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How to Skip Airport Lines

If traveling the world is the dream, airport lines are what nightmares are made of.

On one hand, we get to go on unforgettable adventures, eat exotic food, and spend quality time with our loved ones. On the other, we have to endure excruciatingly-long wait times at the baggage drop, security check, immigration, and even the bathroom. Although there’s nothing we can do about those bathroom queues, we can help you skip most airport and land border lines in the United States, Canada, and Mexico. How? By introducing you to trusted traveler programs.

TSA PreCheck

TSA PreCheck is a Department of Homeland Security trusted traveler program designed to get you through screening faster at more than 200 U.S. airports. Approved passengers get to enter a special, shorter security line at the airport, keep their shoes on, keep their laptop and liquids in their bags, and walk through a simple metal detector instead of the X-ray body scanner, aka the “nudescope.”

TSA PreCheck is available to U.S. citizens and Green Card holders.

To enroll in TSA PreCheck, submit an online application, make an appointment for an interview, and submit fingerprints. If you’re an eligible traveler, you’ll get approved within two to three weeks, or in most cases sooner. The application costs $85, and the membership is valid for five years. Seventeen bucks per year is a small price to pay for the privilege of reducing stress levels at the beginning of your vacation.

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Global Entry

Is international travel more your cup of tea? In this case, we recommend enrolling in Global Entry instead. Global Entry is a trusted traveler program run by the U.S. Customs and Border Protection (CBP) that offers expedited customs processing (shorter lines) for low-risk travelers on arrival back to the United States. You’ll find some Global Entry ports when routing through Canada as well.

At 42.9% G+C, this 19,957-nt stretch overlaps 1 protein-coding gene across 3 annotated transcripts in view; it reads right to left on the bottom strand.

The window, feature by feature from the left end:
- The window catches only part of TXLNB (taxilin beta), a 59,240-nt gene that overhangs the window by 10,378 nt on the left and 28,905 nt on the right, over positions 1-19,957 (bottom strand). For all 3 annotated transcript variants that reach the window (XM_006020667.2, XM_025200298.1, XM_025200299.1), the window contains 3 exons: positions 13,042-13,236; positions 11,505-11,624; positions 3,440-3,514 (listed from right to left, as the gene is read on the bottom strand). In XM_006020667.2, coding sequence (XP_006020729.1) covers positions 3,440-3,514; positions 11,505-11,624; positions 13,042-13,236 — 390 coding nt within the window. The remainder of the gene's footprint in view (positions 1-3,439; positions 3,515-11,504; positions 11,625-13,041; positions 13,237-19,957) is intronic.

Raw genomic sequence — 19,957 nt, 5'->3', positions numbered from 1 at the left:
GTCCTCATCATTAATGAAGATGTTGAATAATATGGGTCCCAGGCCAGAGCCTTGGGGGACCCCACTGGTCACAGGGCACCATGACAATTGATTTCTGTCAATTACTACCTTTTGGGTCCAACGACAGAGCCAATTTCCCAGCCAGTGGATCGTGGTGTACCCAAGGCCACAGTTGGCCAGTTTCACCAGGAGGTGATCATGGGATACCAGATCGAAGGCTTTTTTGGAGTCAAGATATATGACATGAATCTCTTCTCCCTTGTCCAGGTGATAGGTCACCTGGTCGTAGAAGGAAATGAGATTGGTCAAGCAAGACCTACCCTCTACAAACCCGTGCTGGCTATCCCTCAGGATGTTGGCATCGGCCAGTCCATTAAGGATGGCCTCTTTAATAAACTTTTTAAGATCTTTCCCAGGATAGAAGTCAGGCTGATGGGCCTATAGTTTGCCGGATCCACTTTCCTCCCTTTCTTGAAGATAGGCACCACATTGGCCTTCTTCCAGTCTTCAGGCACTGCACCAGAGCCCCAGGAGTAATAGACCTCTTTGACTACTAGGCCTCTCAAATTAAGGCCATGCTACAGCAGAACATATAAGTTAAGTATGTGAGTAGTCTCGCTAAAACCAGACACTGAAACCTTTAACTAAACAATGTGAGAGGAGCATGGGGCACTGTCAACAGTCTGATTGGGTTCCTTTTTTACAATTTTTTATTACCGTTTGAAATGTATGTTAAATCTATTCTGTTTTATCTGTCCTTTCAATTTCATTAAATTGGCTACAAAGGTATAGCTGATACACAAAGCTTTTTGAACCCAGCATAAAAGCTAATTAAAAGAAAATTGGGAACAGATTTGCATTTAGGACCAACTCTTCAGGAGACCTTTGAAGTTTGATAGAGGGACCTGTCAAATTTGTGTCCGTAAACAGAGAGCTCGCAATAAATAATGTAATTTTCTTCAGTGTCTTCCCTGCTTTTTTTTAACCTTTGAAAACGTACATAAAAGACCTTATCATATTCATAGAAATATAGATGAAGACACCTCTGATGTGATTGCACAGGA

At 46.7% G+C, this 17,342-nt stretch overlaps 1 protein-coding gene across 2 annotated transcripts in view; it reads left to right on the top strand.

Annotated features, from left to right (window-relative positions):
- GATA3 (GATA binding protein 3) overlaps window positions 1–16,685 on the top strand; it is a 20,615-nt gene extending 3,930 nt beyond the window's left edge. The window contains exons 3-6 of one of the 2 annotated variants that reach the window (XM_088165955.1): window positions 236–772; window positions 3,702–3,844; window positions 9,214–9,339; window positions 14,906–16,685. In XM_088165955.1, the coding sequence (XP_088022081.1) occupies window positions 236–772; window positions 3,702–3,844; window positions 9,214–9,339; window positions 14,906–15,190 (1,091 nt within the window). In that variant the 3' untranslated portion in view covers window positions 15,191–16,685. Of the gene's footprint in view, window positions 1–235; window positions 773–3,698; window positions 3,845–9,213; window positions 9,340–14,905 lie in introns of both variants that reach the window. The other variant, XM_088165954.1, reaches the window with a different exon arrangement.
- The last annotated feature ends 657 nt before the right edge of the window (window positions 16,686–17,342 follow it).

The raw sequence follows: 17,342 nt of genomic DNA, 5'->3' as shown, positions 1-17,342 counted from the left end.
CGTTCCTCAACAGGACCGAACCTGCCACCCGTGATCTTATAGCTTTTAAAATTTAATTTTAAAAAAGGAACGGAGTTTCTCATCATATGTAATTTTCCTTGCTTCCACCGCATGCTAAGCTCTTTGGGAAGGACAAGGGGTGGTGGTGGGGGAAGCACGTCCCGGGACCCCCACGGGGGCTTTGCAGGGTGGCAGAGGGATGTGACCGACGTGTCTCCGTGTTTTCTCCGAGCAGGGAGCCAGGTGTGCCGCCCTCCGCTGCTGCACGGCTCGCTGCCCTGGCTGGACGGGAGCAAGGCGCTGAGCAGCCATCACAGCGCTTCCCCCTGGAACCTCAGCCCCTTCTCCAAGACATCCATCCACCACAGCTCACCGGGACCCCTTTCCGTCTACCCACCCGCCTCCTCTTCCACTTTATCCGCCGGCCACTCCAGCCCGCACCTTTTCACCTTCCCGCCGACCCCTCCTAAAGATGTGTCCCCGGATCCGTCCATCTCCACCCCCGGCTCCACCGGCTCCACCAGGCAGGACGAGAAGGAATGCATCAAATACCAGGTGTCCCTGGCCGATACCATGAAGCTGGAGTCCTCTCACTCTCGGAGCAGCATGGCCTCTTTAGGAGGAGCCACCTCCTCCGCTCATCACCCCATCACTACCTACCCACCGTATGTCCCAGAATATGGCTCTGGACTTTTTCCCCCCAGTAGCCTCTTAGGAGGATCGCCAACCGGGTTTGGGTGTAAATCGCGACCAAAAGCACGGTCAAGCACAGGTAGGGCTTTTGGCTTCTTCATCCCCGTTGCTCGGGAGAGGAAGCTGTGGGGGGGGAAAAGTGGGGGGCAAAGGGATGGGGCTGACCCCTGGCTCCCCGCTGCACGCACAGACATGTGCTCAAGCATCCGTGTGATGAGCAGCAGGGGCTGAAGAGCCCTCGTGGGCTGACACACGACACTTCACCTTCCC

The enrollment process for Global Entry is similar to TSA PreCheck, except it takes longer to schedule an in-person interview and you have to provide a list of countries you’ve traveled to in the last five years. When you visit an enrollment center to complete the process, you will submit your fingerprints and have a conversation with an agent. Make sure your record is clean because it might not be an easy approval if it isn’t.

Global Entry application costs $100 for five years and includes TSA PreCheck membership as well. Even if you fly abroad just once or twice per year, it’s worth paying just a little more. U.S. citizens, Green Card holders, and citizens of the following countries are eligible for Global Entry: Argentina, Colombia, Germany, India, Mexico, Panama, Singapore, South Korea, Switzerland, Taiwan, and United Kingdom.

Even if you fly abroad just once or twice per year, it’s worth paying just a little more.


Trusted travelers who frequent Canada may enroll in NEXUS, a CBP program for those looking to enter Canada and the United States (from either Canada or Mexico) without a hassle. Program members can use the shorter, designated lanes at border entry points, both air, and land, to go through customs faster.